Real estate brokerage Keller Williams has settled a class action lawsuit alleging that the firm violated the Telephone Consumer Protection Act. As part of the settlement, Keller Williams has agreed to pay $40 million.
The lawsuit claims that Keller Williams agents made unsolicited, pre-recorded calls to consumers without their consent, including calls to consumers on the National Do Not Call Registry.
In the settlement, Keller Williams denies any wrongdoing.
“As a matter of policy, we typically don’t comment on settled and pending litigation,” said Darryl Frost, spokesperson for Keller Williams.
The suit was filed in June 2022 by attorneys Stefan Coleman and Avi R. Kaufman in the Circuit Court for the Nineteenth Judicial Circuit in and for Indian-River County, Florida, on behalf of Beverly DeShay.
According to the filing, the settlement agreement resolves the DeShay case and the claims in other TCPA cases filed by Kaufman and Coleman against Keller Williams.
The settlement states that roughly 2 million people may be eligible to receive payments of up to $20 each. This, however, is much smaller than the $500 per violation and $1,500 per willful or knowing violation stipulated under the TCPA. The settlement must still receive final approval from the court.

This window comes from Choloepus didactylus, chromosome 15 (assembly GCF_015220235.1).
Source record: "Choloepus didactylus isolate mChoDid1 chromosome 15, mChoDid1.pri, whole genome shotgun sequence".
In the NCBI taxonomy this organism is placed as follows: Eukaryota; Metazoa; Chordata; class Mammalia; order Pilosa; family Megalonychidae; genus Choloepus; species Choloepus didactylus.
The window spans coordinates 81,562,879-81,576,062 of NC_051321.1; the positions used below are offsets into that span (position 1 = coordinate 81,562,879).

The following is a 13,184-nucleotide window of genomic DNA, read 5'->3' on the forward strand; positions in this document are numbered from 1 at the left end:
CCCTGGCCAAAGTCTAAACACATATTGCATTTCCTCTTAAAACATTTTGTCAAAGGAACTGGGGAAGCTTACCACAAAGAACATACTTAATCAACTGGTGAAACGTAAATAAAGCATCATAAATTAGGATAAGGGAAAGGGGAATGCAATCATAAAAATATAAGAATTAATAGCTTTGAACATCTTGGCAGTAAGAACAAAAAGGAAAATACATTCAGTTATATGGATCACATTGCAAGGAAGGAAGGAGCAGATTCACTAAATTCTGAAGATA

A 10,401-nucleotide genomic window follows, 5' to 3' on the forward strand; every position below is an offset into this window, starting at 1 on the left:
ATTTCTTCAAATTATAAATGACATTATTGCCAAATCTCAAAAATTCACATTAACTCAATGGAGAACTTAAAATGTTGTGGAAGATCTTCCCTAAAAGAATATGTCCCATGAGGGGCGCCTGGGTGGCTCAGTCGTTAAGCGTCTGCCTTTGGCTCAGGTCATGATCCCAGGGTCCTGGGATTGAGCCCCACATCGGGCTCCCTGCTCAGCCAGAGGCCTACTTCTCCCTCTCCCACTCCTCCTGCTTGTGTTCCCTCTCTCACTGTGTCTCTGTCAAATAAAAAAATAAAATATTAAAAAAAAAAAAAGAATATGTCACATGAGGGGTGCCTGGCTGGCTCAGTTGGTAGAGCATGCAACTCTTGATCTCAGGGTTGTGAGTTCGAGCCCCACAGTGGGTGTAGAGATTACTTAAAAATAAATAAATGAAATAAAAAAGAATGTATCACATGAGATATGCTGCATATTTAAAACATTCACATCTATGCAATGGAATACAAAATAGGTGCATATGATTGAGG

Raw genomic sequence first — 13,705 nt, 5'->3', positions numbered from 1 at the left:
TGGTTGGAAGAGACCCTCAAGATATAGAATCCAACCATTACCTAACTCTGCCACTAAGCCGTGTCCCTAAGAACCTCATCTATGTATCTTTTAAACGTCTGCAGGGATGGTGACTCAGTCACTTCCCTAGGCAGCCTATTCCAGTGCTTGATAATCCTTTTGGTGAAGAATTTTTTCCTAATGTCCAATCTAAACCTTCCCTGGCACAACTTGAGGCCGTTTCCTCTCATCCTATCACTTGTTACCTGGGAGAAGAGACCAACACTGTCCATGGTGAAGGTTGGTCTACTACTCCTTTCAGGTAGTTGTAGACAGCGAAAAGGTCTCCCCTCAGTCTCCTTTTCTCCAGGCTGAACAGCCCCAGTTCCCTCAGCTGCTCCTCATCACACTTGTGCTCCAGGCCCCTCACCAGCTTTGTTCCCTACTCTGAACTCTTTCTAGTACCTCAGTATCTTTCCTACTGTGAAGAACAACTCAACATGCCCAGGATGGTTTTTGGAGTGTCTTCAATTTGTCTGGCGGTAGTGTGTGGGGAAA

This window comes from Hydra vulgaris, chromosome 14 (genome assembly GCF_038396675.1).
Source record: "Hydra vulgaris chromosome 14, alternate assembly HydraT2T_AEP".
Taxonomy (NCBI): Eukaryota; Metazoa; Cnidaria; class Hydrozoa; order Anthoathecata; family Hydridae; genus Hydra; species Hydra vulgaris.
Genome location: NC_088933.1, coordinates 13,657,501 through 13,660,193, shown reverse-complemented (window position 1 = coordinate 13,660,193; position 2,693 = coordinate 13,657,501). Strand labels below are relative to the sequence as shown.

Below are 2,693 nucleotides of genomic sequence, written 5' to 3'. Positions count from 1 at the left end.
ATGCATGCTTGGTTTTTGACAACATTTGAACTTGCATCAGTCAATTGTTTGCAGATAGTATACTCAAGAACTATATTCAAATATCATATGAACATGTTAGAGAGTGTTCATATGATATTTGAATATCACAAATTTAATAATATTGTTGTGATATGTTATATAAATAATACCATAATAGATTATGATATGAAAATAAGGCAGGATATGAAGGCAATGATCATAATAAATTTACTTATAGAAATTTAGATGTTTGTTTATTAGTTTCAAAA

According to the agreement, attorneys’ fees for the suit cannot exceed $10 million and the fees will be paid from the maximum $40 million settlement sum Keller Williams has agreed to.
In addition to the settlement sum, the firm has also agreed to create a TCPA take force, whose job it will be to “enhance compliance” with the law; to make the existing TCPA and Do Not Call resource page on the franchisor’s intranet, KW Connect, more visible to its franchisees and affiliated agents; and to provide additional materials to its franchisees about TCPA and DNC compliance that they can use with their affiliated agents.
Those wishing to submit a claim in the class action suit must do so by March 7, 2023.